This heirloom variety boasts an exquisitely complex flavor, producing 25-40 pounds over its three-month harvest season. Cherokee Carbon and Purple Tomato hybrid is a stunning cross between these heirloom taste-test winners that offers rich, satisfying flavor in its dark-colored beefsteak tomato variety. Heavy producers thrive when grown in cages while being disease-resistant and heat-resistant - an absolute must-try for any vegetable gardener!



Choose a high-quality container potting soil with a lightweight organic material amendment to maximize results from your tomato plants. Furthermore, regular applications of fertilizers and nutrients (about every three or four weeks) are crucial.

Tomatoes can become particularly vulnerable to blossom end rot when not given sufficient nutrients, leading to dark and rotted spots on their fruit. To combat this issue, ensure your tomato plants receive adequate but not excessive irrigation; additionally, if your soil is sandy, consider amending with rich organic compost that drains well for better drainage.

When planting tomatoes in buckets, choosing bush or patio varieties over vining varieties is best to maintain compact plants that reduce disease, pests, and overcrowding risk. Growing vining types requires using trellises to support climbing tomatoes to produce fruit. Make sure the trellis receives plenty of sun.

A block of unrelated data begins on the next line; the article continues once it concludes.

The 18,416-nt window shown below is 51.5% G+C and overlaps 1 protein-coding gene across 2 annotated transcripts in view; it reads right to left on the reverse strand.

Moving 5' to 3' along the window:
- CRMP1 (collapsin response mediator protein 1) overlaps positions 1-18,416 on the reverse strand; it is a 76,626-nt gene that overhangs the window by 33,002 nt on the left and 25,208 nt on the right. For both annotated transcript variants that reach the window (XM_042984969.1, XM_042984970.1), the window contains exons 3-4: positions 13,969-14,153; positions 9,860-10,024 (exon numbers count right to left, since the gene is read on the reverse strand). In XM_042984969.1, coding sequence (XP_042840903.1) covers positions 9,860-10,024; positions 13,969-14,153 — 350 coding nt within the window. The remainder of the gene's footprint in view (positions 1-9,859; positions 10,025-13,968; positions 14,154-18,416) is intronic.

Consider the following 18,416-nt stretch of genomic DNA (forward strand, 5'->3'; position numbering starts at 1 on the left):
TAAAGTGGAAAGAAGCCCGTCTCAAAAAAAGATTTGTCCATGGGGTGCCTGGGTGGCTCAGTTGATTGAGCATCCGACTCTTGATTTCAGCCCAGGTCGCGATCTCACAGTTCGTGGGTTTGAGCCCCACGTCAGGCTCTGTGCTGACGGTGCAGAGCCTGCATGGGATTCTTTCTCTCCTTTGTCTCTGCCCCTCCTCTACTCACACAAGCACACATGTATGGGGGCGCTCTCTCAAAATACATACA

Tomato plants must be regularly pruned to stay in good condition and avoid becoming overgrown and disease-resistant. This is especially important in small containers like buckets, where tomatoes may suffer from overcrowding and fungal issues that hinder their development.

If you're growing indeterminate tomato varieties, make sure that regular side shoot removal promotes fruit production by the plant instead of competing for sunlight with its offshoots. This ensures the tomato plant puts all its energy towards producing fruit instead of competing for sunlight with offshoots.

When pruning, be mindful not to remove any flowers, as these serve as pollen sources for future tomato generations. Hand pollination of flowers can be done manually using your finger or toothbrush - shake the flowers gently so as to spread pollen around.

Consistent watering can help ensure that leaves and stems don't become saturated, thus decreasing the risk of fungal diseases. Variations in moisture can result in poor crop quality or even rot.

|How to Grow and Care for  Brandywine Tomatoes

9. How to Grow and Care For Brandywine Tomatoes

Brandywine tomatoes are one of America's oldest and most beloved heirloom varieties. Prized by tomato lovers for their enormous size, flavorful flesh, and juicy texture - Brandywines have long been considered a timeless classic among tomato cultivars.